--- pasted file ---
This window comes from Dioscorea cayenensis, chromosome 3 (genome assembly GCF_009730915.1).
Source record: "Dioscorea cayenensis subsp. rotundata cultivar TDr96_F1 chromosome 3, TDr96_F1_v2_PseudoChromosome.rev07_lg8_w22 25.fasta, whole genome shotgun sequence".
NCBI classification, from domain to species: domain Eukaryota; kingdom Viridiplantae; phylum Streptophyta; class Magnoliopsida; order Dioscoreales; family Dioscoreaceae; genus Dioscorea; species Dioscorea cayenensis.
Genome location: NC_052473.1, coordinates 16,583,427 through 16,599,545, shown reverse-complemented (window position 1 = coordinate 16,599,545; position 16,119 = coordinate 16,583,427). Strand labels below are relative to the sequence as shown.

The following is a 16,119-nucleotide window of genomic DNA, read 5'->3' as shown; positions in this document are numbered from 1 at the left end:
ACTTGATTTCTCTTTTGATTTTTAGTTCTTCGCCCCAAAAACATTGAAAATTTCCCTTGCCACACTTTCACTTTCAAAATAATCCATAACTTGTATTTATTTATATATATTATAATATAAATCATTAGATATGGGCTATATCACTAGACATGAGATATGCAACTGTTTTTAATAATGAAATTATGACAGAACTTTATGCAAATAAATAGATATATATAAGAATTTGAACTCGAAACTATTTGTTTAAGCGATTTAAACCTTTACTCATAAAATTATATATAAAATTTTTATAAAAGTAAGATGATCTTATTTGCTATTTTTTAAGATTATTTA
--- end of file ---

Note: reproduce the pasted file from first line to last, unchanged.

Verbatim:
This window comes from Dioscorea cayenensis, chromosome 3 (genome assembly GCF_009730915.1).
Source record: "Dioscorea cayenensis subsp. rotundata cultivar TDr96_F1 chromosome 3, TDr96_F1_v2_PseudoChromosome.rev07_lg8_w22 25.fasta, whole genome shotgun sequence".
NCBI classification, from domain to species: domain Eukaryota; kingdom Viridiplantae; phylum Streptophyta; class Magnoliopsida; order Dioscoreales; family Dioscoreaceae; genus Dioscorea; species Dioscorea cayenensis.
Genome location: NC_052473.1, coordinates 16,583,427 through 16,599,545, shown reverse-complemented (window position 1 = coordinate 16,599,545; position 16,119 = coordinate 16,583,427). Strand labels below are relative to the sequence as shown.

The following is a 16,119-nucleotide window of genomic DNA, read 5'->3' as shown; positions in this document are numbered from 1 at the left end:
ACTTGATTTCTCTTTTGATTTTTAGTTCTTCGCCCCAAAAACATTGAAAATTTCCCTTGCCACACTTTCACTTTCAAAATAATCCATAACTTGTATTTATTTATATATATTATAATATAAATCATTAGATATGGGCTATATCACTAGACATGAGATATGCAACTGTTTTTAATAATGAAATTATGACAGAACTTTATGCAAATAAATAGATATATATAAGAATTTGAACTCGAAACTATTTGTTTAAGCGATTTAAACCTTTACTCATAAAATTATATATAAAATTTTTATAAAAGTAAGATGATCTTATTTGCTATTTTTTAAGATTATTTA